Open Thread March 7 - March 13, 2016

by Elo1 min read7th Mar 2016125 comments

9

Open Threads
Personal Blog

If it's worth saying, but not worth its own post (even in Discussion), then it goes here.

 

Notes for future OT posters:

1. Please add the 'open_thread' tag.

2. Check if there is an active Open Thread before posting a new one. (Immediately before; refresh the list-of-threads page before posting.)

3. Open Threads should be posted in Discussion, and not Main.

4. Open Threads should start on Monday, and end on Sunday.

125 comments, sorted by Highlighting new comments since Today at 11:22 AM
New Comment
Some comments are truncated due to high volume. (⌘F to expand all)Change truncation settings

So, science.

Let me offer a scientific paper in a peer-reviewed journal: Glaciers, gender, and science: A feminist glaciology framework for global environmental change research. And here is the abstract:

Glaciers are key icons of climate change and global environmental change. However, the relationships among gender, science, and glaciers – particularly related to epistemological questions about the production of glaciological knowledge – remain understudied. This paper thus proposes a feminist glaciology framework with four key components: 1) knowledge producers; (2) gendered science and knowledge; (3) systems of scientific domination; and (4) alternative representations of glaciers. Merging feminist postcolonial science studies and feminist political ecology, the feminist glaciology framework generates robust analysis of gender, power, and epistemologies in dynamic social-ecological systems, thereby leading to more just and equitable science and human-ice interactions.

I don't know about you people, but I'm very excited about a possibility of more just and equitable human-ice interactions.

Oh, and that research, evidently, was funded by the National Science Foundation to the tune... (read more)

8gjm5yHere's more about the NSF grant [http://www.nsf.gov/awardsearch/showAward?AWD_ID=1253779]. It doesn't sound to me as if very much of that $460k went to funding this "research". [EDITED to add, in explanation:] It's a five-year grant, with two-and-a-bit years still to run. The NSF page describing it lists three papers, none of which is this one and none of which sounds like it's very much like this one. The NSF page also lists a number of topics, none of which has much to do with "feminist glaciology". So this looks like it's very much a sideshow.
-2Lumifer5yThe grant went to Mark Carey (notice how he's the lead author for all the publications arising out of this grant) to study "ways in which science, nature, and society intersect". The paper in question easily falls under this umbrella. The grant also mentions "employment and training of undergraduate students in specific research projects" (that undergrad is Jaclyn Rushing, one of the paper authors) and "mentoring of a postdoctoral fellow" (who is Alessandro Antonello, another author of that paper). By the way, another interesting feature of this NSF grant: Advancing science, I see. P.S. Oh, and the U of Oregon press release just outright says [http://around.uoregon.edu/content/glaciers-melt-more-voices-research-are-needed] : "The National Science Foundation supported the research as part of a five-year grant to Carey for his studies on glacier-societal interactions." QED.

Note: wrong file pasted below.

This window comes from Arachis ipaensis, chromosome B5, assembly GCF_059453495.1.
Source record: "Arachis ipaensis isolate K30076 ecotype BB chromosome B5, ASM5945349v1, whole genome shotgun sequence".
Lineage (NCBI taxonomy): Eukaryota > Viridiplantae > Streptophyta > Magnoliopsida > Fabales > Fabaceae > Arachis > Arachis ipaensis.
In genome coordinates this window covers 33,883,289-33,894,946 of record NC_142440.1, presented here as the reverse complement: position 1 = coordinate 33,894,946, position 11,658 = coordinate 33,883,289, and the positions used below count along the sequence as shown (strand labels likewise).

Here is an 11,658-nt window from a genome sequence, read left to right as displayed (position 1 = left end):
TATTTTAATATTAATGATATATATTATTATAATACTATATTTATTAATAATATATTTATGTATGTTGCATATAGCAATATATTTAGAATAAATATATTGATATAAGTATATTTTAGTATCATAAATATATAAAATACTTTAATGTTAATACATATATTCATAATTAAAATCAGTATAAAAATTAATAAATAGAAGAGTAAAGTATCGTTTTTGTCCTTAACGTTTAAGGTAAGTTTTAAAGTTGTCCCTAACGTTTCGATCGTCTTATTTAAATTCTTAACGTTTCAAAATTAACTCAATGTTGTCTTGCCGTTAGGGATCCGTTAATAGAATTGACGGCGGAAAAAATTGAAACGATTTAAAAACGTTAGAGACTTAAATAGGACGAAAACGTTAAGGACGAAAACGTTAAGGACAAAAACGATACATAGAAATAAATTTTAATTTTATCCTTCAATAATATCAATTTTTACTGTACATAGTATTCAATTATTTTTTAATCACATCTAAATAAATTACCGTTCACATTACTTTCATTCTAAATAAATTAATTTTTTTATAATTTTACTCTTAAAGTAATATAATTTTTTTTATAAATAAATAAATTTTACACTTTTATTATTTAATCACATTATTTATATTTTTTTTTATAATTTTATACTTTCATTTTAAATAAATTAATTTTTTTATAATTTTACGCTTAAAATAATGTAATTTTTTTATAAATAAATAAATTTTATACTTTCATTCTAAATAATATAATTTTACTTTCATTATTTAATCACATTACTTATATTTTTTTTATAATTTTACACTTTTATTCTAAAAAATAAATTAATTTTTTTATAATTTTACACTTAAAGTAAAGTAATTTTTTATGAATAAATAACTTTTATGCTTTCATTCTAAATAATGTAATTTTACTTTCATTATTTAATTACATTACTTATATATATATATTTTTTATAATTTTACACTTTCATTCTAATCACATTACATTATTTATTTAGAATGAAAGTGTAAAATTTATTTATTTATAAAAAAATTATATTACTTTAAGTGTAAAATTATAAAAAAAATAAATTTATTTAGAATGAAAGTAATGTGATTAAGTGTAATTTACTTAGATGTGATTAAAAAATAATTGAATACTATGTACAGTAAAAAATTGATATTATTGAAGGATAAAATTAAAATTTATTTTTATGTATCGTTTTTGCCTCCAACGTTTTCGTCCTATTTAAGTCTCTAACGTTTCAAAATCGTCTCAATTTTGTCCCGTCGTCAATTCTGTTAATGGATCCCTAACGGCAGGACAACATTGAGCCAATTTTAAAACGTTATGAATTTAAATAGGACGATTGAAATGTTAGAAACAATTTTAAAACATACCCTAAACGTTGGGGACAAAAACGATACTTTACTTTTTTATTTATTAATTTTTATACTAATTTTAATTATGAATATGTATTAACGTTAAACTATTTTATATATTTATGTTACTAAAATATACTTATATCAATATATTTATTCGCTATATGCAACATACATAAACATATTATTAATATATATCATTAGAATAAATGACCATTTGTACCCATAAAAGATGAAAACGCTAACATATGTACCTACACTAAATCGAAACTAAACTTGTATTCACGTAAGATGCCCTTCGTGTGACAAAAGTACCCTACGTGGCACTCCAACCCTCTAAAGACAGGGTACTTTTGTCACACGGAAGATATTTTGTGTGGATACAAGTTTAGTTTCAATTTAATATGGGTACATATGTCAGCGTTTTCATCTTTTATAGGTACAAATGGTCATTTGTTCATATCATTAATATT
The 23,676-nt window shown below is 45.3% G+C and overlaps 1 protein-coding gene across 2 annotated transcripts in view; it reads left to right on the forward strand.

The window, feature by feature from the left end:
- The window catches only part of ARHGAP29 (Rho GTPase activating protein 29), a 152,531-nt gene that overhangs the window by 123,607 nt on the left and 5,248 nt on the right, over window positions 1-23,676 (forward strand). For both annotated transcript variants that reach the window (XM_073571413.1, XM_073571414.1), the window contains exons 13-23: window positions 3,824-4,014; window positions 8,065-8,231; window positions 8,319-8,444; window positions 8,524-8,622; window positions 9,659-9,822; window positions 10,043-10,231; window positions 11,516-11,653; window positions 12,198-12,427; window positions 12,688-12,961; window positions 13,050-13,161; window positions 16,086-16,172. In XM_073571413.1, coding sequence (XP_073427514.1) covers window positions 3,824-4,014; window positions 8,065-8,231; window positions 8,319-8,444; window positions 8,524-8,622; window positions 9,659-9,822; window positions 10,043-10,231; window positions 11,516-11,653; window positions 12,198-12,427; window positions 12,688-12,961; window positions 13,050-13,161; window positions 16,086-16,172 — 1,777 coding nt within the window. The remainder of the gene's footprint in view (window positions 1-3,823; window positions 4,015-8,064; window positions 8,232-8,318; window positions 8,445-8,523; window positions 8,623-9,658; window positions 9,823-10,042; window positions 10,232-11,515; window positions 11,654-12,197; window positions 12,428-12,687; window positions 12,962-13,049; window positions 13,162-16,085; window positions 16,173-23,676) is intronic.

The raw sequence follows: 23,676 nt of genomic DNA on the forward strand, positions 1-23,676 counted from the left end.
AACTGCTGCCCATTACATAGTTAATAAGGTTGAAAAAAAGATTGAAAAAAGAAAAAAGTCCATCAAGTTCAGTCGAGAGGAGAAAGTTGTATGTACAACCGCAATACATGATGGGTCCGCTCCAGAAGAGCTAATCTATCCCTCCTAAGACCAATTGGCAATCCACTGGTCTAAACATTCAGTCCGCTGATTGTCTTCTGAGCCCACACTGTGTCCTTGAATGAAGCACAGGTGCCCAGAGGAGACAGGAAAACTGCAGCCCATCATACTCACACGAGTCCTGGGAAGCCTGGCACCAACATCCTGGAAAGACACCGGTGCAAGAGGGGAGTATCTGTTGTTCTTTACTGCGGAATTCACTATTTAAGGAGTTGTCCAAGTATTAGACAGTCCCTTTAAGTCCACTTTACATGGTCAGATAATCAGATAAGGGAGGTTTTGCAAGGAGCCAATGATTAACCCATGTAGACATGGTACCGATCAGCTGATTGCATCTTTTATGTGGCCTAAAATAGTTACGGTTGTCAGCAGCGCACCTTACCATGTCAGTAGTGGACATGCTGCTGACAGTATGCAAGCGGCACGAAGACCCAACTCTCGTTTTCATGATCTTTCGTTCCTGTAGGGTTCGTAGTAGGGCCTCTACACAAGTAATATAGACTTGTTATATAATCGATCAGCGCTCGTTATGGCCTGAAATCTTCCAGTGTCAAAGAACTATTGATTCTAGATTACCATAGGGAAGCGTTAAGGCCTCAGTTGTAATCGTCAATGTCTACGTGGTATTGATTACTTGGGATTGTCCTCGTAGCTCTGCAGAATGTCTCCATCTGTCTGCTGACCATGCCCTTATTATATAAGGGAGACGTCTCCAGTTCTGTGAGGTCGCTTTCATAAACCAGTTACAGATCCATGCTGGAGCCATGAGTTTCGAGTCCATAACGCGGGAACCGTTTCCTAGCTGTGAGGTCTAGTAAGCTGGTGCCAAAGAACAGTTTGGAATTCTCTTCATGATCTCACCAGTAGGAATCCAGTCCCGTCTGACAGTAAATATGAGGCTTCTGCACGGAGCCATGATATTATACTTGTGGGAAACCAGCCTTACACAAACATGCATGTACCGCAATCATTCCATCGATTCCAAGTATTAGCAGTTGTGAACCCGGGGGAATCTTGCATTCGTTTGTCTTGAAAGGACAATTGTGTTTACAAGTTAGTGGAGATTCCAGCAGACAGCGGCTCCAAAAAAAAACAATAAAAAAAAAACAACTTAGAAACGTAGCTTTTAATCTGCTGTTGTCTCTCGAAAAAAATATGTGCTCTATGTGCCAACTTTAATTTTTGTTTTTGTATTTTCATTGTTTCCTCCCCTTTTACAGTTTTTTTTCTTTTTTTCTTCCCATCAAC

4gjm5yOh yes, I'm not denying that. But, e.g., the discussion under that tweet you linked to includes someone confidently claiming that every cent of that $460k went to "this research", which is surely completely false unless by "this research" is meant "a much broader project of which this paper is a small and peripheral part". Again, I think you have misunderstood what I was saying; my apologies for being unclear. I was not, at all, saying that the work done on the paper was not in any way supported by that NSF grant. I was saying only what I actually said: It doesn't sound to me as if very much of that $460k went to funding this "research". The $460k is for the whole of this CAREER thing. Not for this peripheral paper on "feminist glaciology." (I have no idea whether any of the other work of the CAREER project is more valuable. And there might be a useful idea or two buried in the "feminist glaciology". So the above is in no way a comment on whether the NSF's money is being well spent overall.)
-4Lumifer5yLOL. So some comments to a tweet are written by idiots. News at 11. Notice that the tweet itself says only that the NSF funded this paper. This looks to be correct. I suspect that in practice the NSF grant basically just paid a part of Mark Carey's salary and provided some money to pay his collaborators.
4gjm5yAnd someone who I presume is not an idiot wrote here [http://lesswrong.com/lw/ndk/open_thread_march_7_march_13_2016/d5rl] "that research, evidently, was funded by the National Science Foundation to the tune of $460,000". Which is, y'know, not true unless you take "this research" in an outrageously broad sense. Me too. Which, again, does not mean that the NSF spent $460k on feminist glaciology research.
-3Lumifer5yBut I do. Given this paper which many people suspected to be Sokal-style satire (it's not), I very much doubt the quality of research put out by the recipient of the grant, Mark Carey. Why did the NSF spend any money on feminist glaciology research?